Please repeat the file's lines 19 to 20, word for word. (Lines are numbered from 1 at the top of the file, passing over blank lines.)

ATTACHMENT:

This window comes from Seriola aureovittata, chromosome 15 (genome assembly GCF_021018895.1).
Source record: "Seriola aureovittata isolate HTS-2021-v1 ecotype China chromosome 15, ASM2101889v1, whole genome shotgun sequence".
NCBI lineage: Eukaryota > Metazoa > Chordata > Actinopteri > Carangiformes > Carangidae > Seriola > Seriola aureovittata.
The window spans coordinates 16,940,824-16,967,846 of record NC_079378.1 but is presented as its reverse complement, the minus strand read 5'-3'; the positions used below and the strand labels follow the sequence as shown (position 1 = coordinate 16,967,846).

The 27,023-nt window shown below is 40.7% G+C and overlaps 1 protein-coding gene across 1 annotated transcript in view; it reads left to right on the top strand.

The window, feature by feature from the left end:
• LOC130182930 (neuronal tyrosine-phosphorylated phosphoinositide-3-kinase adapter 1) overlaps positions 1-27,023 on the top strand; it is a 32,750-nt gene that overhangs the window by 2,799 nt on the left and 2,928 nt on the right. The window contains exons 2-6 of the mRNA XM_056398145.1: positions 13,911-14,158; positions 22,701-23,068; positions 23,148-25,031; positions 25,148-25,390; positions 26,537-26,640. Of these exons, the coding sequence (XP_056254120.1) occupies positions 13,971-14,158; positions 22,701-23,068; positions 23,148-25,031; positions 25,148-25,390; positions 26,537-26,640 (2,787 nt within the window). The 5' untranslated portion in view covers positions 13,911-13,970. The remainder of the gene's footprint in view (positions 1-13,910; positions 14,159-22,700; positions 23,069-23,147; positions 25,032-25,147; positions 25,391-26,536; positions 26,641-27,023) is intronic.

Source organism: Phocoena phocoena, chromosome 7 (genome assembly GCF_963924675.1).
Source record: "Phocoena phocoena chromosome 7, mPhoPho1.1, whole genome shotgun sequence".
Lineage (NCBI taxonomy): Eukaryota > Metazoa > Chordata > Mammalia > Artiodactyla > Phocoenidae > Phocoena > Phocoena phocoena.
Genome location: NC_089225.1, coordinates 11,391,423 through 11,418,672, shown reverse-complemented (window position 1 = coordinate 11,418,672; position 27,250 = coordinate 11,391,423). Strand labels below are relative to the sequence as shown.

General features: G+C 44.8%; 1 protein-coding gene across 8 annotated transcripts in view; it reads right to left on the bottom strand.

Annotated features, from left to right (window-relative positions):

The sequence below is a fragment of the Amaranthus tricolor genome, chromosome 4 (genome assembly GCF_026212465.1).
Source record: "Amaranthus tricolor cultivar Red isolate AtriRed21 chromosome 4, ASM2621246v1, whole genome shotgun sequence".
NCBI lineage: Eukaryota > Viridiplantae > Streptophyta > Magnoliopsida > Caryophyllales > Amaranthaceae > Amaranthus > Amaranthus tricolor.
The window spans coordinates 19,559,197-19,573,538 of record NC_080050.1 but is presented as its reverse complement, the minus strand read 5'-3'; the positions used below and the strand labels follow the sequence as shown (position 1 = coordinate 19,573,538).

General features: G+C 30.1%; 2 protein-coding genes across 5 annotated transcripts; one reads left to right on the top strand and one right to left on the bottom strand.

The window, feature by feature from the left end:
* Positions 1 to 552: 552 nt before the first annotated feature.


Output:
The window, feature by feature from the left end:
* Positions 1 to 552: 552 nt before the first annotated feature.